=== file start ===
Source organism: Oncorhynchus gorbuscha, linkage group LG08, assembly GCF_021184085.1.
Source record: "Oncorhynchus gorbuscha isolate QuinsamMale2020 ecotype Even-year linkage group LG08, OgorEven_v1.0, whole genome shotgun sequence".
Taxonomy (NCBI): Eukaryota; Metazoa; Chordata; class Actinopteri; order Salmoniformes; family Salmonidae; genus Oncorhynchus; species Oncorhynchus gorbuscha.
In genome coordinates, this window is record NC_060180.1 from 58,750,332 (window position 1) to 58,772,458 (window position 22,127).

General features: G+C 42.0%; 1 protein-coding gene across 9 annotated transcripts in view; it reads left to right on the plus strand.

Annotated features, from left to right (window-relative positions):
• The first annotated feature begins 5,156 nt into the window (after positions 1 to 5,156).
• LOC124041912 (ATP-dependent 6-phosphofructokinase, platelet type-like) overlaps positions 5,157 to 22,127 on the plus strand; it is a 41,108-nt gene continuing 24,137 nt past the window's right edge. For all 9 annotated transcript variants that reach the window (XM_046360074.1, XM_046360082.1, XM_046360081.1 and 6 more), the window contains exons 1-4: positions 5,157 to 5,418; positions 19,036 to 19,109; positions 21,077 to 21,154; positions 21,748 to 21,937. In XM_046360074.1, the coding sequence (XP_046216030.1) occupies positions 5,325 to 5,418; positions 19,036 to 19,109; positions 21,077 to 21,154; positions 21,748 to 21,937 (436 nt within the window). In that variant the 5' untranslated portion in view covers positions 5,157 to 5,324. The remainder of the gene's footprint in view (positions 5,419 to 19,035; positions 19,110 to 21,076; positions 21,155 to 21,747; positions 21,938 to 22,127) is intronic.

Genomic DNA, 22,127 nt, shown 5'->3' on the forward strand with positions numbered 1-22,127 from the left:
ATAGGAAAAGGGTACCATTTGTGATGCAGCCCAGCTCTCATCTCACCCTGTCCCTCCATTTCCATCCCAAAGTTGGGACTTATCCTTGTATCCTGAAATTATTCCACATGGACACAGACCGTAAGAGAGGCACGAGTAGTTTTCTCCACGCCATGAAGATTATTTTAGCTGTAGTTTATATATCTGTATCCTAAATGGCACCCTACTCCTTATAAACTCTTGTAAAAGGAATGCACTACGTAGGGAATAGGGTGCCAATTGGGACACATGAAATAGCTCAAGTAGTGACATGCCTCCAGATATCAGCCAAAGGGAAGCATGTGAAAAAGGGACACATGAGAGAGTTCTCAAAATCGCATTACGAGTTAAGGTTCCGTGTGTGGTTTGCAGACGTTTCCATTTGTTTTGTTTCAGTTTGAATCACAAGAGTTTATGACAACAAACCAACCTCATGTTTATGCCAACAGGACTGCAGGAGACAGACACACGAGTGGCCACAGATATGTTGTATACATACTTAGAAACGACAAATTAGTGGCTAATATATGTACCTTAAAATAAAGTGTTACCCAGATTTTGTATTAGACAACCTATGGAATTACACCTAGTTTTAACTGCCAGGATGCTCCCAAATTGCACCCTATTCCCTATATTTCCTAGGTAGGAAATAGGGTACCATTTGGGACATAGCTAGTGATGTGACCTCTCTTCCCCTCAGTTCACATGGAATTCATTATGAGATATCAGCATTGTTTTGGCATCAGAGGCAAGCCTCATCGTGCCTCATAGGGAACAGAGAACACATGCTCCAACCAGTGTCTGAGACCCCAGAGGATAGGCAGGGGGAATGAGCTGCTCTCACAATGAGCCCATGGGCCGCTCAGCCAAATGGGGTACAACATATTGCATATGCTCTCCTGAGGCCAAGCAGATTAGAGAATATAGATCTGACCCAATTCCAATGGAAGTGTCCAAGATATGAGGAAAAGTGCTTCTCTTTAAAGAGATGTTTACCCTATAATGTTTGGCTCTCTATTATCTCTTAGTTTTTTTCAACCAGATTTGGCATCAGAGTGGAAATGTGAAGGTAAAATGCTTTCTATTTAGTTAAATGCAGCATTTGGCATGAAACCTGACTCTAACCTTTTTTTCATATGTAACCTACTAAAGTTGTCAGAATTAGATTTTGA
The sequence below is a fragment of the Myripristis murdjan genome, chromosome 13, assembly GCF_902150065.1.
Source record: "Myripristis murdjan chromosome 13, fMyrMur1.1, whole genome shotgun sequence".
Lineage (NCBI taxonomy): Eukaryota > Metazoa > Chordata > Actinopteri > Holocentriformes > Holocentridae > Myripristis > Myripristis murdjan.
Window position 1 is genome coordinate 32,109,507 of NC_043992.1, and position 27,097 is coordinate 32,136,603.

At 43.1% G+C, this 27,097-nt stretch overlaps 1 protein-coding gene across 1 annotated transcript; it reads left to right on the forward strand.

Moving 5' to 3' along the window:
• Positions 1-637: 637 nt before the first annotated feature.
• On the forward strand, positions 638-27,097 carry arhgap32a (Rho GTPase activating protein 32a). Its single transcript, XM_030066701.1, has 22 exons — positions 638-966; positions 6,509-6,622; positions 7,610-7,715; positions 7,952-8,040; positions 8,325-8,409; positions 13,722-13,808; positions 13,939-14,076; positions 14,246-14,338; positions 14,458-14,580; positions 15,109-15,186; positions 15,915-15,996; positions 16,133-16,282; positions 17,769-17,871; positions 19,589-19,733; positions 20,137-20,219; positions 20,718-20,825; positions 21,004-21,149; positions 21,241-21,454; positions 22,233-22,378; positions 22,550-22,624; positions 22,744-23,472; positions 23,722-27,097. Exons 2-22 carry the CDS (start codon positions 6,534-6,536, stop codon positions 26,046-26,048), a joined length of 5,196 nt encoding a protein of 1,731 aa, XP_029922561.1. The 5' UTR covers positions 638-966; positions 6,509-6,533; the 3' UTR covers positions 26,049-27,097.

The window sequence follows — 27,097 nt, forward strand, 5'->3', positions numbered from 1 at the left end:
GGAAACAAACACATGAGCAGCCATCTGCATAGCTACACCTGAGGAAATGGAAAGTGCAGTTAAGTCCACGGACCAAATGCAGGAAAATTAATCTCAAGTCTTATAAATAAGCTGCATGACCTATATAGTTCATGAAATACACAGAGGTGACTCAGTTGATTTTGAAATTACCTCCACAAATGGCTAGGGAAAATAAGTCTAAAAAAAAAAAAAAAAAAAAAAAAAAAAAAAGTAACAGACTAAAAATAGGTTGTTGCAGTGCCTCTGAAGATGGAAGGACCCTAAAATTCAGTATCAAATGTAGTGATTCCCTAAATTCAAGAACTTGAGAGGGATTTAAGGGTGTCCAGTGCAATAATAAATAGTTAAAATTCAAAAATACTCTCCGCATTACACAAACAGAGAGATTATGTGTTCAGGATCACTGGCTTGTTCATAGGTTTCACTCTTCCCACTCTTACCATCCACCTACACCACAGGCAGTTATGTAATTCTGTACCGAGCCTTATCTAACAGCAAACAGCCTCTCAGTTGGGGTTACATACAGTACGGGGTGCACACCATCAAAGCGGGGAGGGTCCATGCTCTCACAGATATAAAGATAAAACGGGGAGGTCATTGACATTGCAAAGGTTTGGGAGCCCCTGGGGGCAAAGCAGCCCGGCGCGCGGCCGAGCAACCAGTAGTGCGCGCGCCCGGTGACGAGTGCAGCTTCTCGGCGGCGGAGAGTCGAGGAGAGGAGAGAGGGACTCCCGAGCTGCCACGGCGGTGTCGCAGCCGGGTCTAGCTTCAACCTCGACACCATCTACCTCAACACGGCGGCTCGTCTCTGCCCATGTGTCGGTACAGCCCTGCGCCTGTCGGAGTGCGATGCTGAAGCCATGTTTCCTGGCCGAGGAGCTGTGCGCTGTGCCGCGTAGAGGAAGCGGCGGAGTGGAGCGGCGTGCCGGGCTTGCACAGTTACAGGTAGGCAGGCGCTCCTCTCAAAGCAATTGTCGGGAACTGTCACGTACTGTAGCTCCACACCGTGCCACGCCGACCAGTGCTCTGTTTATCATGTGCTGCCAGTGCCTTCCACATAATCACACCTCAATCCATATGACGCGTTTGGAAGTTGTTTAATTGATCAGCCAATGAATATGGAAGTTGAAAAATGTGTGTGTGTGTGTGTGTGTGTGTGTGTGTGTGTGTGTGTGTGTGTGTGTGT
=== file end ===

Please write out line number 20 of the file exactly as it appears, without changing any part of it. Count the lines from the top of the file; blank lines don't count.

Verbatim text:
GGAAACAAACACATGAGCAGCCATCTGCATAGCTACACCTGAGGAAATGGAAAGTGCAGTTAAGTCCACGGACCAAATGCAGGAAAATTAATCTCAAGTCTTATAAATAAGCTGCATGACCTATATAGTTCATGAAATACACAGAGGTGACTCAGTTGATTTTGAAATTACCTCCACAAATGGCTAGGGAAAATAAGTCTAAAAAAAAAAAAAAAAAAAAAAAAAAAAAAAGTAACAGACTAAAAATAGGTTGTTGCAGTGCCTCTGAAGATGGAAGGACCCTAAAATTCAGTATCAAATGTAGTGATTCCCTAAATTCAAGAACTTGAGAGGGATTTAAGGGTGTCCAGTGCAATAATAAATAGTTAAAATTCAAAAATACTCTCCGCATTACACAAACAGAGAGATTATGTGTTCAGGATCACTGGCTTGTTCATAGGTTTCACTCTTCCCACTCTTACCATCCACCTACACCACAGGCAGTTATGTAATTCTGTACCGAGCCTTATCTAACAGCAAACAGCCTCTCAGTTGGGGTTACATACAGTACGGGGTGCACACCATCAAAGCGGGGAGGGTCCATGCTCTCACAGATATAAAGATAAAACGGGGAGGTCATTGACATTGCAAAGGTTTGGGAGCCCCTGGGGGCAAAGCAGCCCGGCGCGCGGCCGAGCAACCAGTAGTGCGCGCGCCCGGTGACGAGTGCAGCTTCTCGGCGGCGGAGAGTCGAGGAGAGGAGAGAGGGACTCCCGAGCTGCCACGGCGGTGTCGCAGCCGGGTCTAGCTTCAACCTCGACACCATCTACCTCAACACGGCGGCTCGTCTCTGCCCATGTGTCGGTACAGCCCTGCGCCTGTCGGAGTGCGATGCTGAAGCCATGTTTCCTGGCCGAGGAGCTGTGCGCTGTGCCGCGTAGAGGAAGCGGCGGAGTGGAGCGGCGTGCCGGGCTTGCACAGTTACAGGTAGGCAGGCGCTCCTCTCAAAGCAATTGTCGGGAACTGTCACGTACTGTAGCTCCACACCGTGCCACGCCGACCAGTGCTCTGTTTATCATGTGCTGCCAGTGCCTTCCACATAATCACACCTCAATCCATATGACGCGTTTGGAAGTTGTTTAATTGATCAGCCAATGAATATGGAAGTTGAAAAATGTGTGTGTGTGTGTGTGTGTGTGTGTGTGTGTGTGTGTGTGTGTGTGTGTGT